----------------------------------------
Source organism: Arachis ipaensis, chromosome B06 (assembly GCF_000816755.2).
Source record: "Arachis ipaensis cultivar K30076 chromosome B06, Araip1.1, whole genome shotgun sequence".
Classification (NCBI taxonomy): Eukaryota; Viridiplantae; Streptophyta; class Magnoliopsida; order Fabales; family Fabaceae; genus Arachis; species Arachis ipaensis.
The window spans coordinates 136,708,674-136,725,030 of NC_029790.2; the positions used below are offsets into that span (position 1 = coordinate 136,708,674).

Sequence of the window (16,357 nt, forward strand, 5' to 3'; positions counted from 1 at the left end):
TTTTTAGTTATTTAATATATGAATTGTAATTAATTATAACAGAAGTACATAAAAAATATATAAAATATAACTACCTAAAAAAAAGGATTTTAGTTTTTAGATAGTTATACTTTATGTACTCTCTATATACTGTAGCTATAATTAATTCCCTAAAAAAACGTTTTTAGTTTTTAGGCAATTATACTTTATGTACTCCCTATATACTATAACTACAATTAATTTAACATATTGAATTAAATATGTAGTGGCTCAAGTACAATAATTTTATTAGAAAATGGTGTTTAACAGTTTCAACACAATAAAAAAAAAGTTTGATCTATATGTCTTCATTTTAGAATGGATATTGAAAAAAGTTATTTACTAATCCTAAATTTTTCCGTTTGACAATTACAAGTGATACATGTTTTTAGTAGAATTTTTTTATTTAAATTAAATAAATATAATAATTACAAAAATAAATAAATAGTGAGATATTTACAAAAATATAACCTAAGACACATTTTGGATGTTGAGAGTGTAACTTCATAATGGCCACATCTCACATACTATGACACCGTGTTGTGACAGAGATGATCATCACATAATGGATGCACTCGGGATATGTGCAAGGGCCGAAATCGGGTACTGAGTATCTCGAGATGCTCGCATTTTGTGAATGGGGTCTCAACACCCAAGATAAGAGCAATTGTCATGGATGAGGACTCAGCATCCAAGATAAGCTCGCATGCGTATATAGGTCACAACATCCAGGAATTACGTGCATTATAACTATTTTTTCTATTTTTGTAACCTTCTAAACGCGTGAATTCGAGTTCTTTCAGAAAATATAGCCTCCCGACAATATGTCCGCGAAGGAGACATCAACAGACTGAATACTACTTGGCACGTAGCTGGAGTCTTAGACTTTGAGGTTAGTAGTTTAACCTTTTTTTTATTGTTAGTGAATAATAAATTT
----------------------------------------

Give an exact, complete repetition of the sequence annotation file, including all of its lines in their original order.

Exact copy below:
Source organism: Arachis ipaensis, chromosome B06 (assembly GCF_000816755.2).
Source record: "Arachis ipaensis cultivar K30076 chromosome B06, Araip1.1, whole genome shotgun sequence".
Classification (NCBI taxonomy): Eukaryota; Viridiplantae; Streptophyta; class Magnoliopsida; order Fabales; family Fabaceae; genus Arachis; species Arachis ipaensis.
The window spans coordinates 136,708,674-136,725,030 of NC_029790.2; the positions used below are offsets into that span (position 1 = coordinate 136,708,674).

Sequence of the window (16,357 nt, forward strand, 5' to 3'; positions counted from 1 at the left end):
TTTTTAGTTATTTAATATATGAATTGTAATTAATTATAACAGAAGTACATAAAAAATATATAAAATATAACTACCTAAAAAAAAGGATTTTAGTTTTTAGATAGTTATACTTTATGTACTCTCTATATACTGTAGCTATAATTAATTCCCTAAAAAAACGTTTTTAGTTTTTAGGCAATTATACTTTATGTACTCCCTATATACTATAACTACAATTAATTTAACATATTGAATTAAATATGTAGTGGCTCAAGTACAATAATTTTATTAGAAAATGGTGTTTAACAGTTTCAACACAATAAAAAAAAAGTTTGATCTATATGTCTTCATTTTAGAATGGATATTGAAAAAAGTTATTTACTAATCCTAAATTTTTCCGTTTGACAATTACAAGTGATACATGTTTTTAGTAGAATTTTTTTATTTAAATTAAATAAATATAATAATTACAAAAATAAATAAATAGTGAGATATTTACAAAAATATAACCTAAGACACATTTTGGATGTTGAGAGTGTAACTTCATAATGGCCACATCTCACATACTATGACACCGTGTTGTGACAGAGATGATCATCACATAATGGATGCACTCGGGATATGTGCAAGGGCCGAAATCGGGTACTGAGTATCTCGAGATGCTCGCATTTTGTGAATGGGGTCTCAACACCCAAGATAAGAGCAATTGTCATGGATGAGGACTCAGCATCCAAGATAAGCTCGCATGCGTATATAGGTCACAACATCCAGGAATTACGTGCATTATAACTATTTTTTCTATTTTTGTAACCTTCTAAACGCGTGAATTCGAGTTCTTTCAGAAAATATAGCCTCCCGACAATATGTCCGCGAAGGAGACATCAACAGACTGAATACTACTTGGCACGTAGCTGGAGTCTTAGACTTTGAGGTTAGTAGTTTAACCTTTTTTTTATTGTTAGTGAATAATAAATTT